Jarred Kushner, the son-in-law of US President Donald Trump, has finally received security clearance, a media report said today, bringing cheers to his supporters and the White House staffers.
Jared Kushner, the son-in-law of US President Donald Trump, has finally received security clearance, a media report said today, bringing cheers to his supporters and the White House staffers. The permanent security clearance for Kushner had been pending since last year. “Having completed all of these processes, he’s looking forward to continuing to do the work the president has asked him to do,” said Abbe D Lowell, attorney of Kushner, in a statement. He said the Kushner’s application was “properly” submitted, reviewed by numerous career officials and underwent the normal process.
According to The New York Times, Kushner was issued permanent security clearance by career staffers of the FBI, after the investigative agency completed its background check against the president’s son-in-law. Married to Trump’s daughter Ivanka, Kushner is a special advisor to the President and his special envoy on the Middle East Peace Process. Kushner was among several White House officials who spent the first year of the administration working on provisional clearances, meaning he was allowed to view classified information while his FBI background check was pending, the daily said.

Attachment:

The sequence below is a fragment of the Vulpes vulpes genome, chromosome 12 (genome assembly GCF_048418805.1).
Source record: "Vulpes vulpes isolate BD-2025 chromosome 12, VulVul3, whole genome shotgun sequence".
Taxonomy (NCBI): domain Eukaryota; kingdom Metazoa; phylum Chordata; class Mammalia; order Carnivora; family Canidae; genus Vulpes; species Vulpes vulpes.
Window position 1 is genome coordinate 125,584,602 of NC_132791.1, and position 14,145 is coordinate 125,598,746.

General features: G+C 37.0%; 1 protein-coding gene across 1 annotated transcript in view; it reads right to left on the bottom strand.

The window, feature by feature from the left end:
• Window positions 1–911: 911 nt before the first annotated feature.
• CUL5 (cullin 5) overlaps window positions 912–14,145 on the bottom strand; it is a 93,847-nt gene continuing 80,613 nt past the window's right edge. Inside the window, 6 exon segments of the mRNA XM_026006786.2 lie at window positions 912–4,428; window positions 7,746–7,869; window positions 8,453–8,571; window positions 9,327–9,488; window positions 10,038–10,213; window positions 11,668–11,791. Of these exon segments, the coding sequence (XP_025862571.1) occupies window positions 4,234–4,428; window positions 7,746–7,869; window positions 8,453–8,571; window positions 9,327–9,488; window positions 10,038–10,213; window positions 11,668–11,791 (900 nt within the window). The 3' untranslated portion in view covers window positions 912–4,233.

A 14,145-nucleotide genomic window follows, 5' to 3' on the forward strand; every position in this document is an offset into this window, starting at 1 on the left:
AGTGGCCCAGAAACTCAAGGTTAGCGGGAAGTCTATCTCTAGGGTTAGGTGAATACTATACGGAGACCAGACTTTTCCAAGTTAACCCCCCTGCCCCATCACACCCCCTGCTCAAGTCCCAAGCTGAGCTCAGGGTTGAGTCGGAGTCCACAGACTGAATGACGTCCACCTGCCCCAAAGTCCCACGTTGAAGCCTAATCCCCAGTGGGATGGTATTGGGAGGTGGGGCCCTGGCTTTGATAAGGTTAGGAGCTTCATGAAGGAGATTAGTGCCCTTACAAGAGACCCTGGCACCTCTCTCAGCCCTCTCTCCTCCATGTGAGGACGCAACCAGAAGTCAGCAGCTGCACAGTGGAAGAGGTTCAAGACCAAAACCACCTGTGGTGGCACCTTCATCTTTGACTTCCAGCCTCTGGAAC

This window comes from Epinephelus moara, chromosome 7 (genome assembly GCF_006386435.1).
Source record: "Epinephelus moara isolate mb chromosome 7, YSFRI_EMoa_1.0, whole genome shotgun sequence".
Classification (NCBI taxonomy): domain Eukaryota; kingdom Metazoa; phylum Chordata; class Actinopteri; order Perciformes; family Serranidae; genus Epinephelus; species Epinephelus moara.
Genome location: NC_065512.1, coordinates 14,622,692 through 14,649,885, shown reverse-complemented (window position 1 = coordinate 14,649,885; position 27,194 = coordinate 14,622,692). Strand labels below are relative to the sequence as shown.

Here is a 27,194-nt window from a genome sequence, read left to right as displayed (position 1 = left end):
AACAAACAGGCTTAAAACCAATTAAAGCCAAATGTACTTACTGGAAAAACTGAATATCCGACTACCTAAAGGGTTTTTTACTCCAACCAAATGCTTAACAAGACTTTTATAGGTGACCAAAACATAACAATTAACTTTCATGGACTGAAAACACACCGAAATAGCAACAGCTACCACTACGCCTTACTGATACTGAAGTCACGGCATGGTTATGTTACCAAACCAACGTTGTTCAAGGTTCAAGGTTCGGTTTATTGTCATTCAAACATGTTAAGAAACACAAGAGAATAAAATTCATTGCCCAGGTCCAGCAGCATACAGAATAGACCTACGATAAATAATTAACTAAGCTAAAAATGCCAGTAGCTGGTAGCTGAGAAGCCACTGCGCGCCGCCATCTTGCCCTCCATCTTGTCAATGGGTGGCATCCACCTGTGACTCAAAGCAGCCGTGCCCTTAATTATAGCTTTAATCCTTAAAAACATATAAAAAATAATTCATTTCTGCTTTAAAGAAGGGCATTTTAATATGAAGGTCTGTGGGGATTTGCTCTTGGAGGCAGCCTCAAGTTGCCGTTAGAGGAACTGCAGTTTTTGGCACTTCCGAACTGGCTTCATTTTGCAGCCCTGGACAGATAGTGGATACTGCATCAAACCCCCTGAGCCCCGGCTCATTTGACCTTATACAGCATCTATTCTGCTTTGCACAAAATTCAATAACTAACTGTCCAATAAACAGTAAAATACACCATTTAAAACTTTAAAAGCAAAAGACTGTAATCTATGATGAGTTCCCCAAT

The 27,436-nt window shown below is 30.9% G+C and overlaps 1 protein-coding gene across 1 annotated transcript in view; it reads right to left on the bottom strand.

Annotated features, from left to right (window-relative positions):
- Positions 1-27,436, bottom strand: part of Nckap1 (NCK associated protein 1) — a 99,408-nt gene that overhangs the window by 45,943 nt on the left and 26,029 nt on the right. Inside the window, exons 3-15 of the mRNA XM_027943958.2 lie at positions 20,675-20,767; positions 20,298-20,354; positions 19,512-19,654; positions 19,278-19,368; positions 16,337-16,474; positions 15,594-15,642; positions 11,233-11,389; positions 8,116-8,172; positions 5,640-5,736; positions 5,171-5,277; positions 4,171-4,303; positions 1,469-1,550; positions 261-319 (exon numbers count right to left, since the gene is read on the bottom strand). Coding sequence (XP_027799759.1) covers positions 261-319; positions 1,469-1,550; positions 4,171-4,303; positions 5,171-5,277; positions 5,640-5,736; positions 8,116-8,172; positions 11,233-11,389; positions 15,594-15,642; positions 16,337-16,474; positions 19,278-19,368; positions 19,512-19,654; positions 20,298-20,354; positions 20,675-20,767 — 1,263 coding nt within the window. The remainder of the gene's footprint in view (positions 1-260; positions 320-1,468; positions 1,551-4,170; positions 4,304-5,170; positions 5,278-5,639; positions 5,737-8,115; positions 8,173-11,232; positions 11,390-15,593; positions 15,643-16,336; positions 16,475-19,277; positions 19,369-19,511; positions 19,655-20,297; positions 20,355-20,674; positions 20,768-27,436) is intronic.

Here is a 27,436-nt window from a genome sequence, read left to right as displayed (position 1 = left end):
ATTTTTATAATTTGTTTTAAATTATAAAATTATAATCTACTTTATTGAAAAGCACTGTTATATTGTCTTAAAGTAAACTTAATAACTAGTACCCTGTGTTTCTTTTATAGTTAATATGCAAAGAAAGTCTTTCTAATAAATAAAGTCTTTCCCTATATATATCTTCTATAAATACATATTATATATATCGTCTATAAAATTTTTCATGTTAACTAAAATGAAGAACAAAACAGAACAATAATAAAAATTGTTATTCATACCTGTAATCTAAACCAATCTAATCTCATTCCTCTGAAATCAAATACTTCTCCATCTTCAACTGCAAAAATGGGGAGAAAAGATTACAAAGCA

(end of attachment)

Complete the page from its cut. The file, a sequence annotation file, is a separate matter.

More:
Those clearances were stripped in February under a new White House policy, it added. In another news report, The Washington Post said the FBI’s background check into Kushner’s financial history and foreign contacts took more than a year, and his clearance level was downgraded in February, becoming a source of uncertainty for the West Wing aide and blocking him from approved access to some of the nation’s most sensitive secrets. Lowell said Kushner last year became “one of the first to voluntarily cooperate with any investigation into the 2016 campaign and related topics”, the daily reported. “Since then, he has continued this complete cooperation, providing a large number of documents and sitting for hours of interviews with congressional committees and providing numerous documents and sitting for two interviews with the office of special counsel,” he added.